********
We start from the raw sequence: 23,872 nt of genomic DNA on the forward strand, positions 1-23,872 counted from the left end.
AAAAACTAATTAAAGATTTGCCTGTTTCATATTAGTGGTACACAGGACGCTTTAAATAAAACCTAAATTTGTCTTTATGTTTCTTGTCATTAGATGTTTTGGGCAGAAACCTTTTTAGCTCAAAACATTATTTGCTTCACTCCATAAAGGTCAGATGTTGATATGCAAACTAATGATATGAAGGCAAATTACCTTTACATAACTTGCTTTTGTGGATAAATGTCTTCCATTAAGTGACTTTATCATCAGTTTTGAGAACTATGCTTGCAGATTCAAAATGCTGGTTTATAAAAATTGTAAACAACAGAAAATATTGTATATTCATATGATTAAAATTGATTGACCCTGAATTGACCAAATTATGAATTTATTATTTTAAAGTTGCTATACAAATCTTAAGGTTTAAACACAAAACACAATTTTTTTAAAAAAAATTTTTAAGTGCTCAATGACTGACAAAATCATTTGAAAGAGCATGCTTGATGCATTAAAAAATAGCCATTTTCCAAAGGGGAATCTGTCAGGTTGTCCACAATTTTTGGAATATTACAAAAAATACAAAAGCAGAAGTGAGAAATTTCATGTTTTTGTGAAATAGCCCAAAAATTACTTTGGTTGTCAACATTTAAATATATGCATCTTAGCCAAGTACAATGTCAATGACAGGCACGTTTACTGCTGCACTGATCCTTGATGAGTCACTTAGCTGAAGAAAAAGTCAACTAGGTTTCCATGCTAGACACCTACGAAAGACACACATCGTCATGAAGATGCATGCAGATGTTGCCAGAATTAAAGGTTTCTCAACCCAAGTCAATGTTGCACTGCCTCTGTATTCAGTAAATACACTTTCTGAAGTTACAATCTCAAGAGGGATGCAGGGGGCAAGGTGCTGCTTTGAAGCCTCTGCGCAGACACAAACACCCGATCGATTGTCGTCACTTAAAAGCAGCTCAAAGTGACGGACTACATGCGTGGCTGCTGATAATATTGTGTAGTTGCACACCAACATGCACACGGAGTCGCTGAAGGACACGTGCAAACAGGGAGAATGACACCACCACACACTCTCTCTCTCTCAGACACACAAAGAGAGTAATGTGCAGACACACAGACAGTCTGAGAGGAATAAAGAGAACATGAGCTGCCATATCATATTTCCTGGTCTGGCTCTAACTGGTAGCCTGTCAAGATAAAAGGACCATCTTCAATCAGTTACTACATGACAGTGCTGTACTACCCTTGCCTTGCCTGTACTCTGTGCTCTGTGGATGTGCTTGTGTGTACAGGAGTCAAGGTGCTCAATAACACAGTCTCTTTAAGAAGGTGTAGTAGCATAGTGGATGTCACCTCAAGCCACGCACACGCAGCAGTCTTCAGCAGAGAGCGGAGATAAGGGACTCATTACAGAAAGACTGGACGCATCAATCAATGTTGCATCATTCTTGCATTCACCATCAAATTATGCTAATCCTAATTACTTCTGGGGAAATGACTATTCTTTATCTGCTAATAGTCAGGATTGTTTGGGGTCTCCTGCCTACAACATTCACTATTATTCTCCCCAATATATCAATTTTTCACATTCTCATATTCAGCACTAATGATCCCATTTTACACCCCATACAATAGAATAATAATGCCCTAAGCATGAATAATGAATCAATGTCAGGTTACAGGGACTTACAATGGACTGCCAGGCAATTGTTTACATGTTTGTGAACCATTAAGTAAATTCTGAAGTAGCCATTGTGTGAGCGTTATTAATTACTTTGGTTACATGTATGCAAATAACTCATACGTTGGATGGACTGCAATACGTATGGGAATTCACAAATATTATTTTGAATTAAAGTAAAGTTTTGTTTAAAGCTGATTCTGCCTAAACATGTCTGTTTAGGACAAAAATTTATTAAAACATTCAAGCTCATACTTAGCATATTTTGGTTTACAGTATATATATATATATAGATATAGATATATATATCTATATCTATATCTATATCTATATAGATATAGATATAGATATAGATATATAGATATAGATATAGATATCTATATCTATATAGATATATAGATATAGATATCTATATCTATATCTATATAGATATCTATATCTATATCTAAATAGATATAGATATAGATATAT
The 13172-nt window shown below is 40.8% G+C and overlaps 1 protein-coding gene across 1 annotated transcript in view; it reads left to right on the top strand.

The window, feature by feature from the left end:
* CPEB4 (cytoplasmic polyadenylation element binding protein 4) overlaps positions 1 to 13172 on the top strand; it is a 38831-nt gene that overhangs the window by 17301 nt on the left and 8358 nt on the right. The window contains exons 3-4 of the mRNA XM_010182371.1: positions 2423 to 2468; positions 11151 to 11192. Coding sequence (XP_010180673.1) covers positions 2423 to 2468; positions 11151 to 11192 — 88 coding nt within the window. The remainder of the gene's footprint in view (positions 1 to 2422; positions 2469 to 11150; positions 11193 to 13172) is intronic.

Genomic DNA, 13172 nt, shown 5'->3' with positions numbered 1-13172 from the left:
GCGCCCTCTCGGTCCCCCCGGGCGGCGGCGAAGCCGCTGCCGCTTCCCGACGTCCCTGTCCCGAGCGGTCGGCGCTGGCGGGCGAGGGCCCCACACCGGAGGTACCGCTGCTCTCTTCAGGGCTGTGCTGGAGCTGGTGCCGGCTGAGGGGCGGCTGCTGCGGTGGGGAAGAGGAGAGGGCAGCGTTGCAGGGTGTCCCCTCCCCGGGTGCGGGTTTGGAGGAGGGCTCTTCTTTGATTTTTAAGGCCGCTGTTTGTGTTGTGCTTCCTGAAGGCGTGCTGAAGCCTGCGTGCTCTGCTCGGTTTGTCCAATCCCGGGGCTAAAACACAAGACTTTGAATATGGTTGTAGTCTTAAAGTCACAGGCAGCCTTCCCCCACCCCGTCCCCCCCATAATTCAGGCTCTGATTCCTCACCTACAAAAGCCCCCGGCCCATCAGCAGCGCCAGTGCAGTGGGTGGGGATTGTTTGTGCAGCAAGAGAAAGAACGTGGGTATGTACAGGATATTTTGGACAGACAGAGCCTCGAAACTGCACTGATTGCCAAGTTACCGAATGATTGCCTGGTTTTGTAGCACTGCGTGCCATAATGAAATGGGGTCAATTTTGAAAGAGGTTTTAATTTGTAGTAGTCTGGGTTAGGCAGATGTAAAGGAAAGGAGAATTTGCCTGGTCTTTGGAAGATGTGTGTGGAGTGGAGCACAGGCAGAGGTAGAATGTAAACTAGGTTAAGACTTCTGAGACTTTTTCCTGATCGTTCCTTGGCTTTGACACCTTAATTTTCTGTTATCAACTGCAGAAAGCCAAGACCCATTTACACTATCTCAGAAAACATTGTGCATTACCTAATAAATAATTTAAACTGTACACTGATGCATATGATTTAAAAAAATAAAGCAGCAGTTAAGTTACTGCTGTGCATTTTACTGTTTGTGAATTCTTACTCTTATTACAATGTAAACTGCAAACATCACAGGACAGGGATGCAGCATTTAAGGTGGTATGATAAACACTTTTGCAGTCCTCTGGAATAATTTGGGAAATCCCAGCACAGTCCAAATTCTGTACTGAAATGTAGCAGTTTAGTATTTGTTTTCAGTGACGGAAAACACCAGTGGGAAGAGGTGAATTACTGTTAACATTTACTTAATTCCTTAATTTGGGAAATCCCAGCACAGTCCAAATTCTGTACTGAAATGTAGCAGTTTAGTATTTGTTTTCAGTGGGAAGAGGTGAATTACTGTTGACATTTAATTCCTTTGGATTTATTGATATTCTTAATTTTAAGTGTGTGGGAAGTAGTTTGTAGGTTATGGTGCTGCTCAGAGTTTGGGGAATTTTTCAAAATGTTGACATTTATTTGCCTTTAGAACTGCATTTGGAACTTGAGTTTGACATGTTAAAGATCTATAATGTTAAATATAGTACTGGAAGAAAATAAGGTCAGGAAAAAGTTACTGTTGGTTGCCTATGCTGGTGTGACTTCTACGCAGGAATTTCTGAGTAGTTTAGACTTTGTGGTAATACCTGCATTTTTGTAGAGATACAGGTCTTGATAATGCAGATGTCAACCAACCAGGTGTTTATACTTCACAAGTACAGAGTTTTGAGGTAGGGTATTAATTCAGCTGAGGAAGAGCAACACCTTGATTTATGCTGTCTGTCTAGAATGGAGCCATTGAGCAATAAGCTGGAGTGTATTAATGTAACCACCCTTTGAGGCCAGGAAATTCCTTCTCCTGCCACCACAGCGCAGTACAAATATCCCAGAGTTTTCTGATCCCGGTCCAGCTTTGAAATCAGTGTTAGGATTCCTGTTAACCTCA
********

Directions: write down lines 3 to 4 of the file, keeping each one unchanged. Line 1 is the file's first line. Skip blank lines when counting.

The 13172-nt window shown below is 40.8% G+C and overlaps 1 protein-coding gene across 1 annotated transcript in view; it reads left to right on the top strand.

The window, feature by feature from the left end: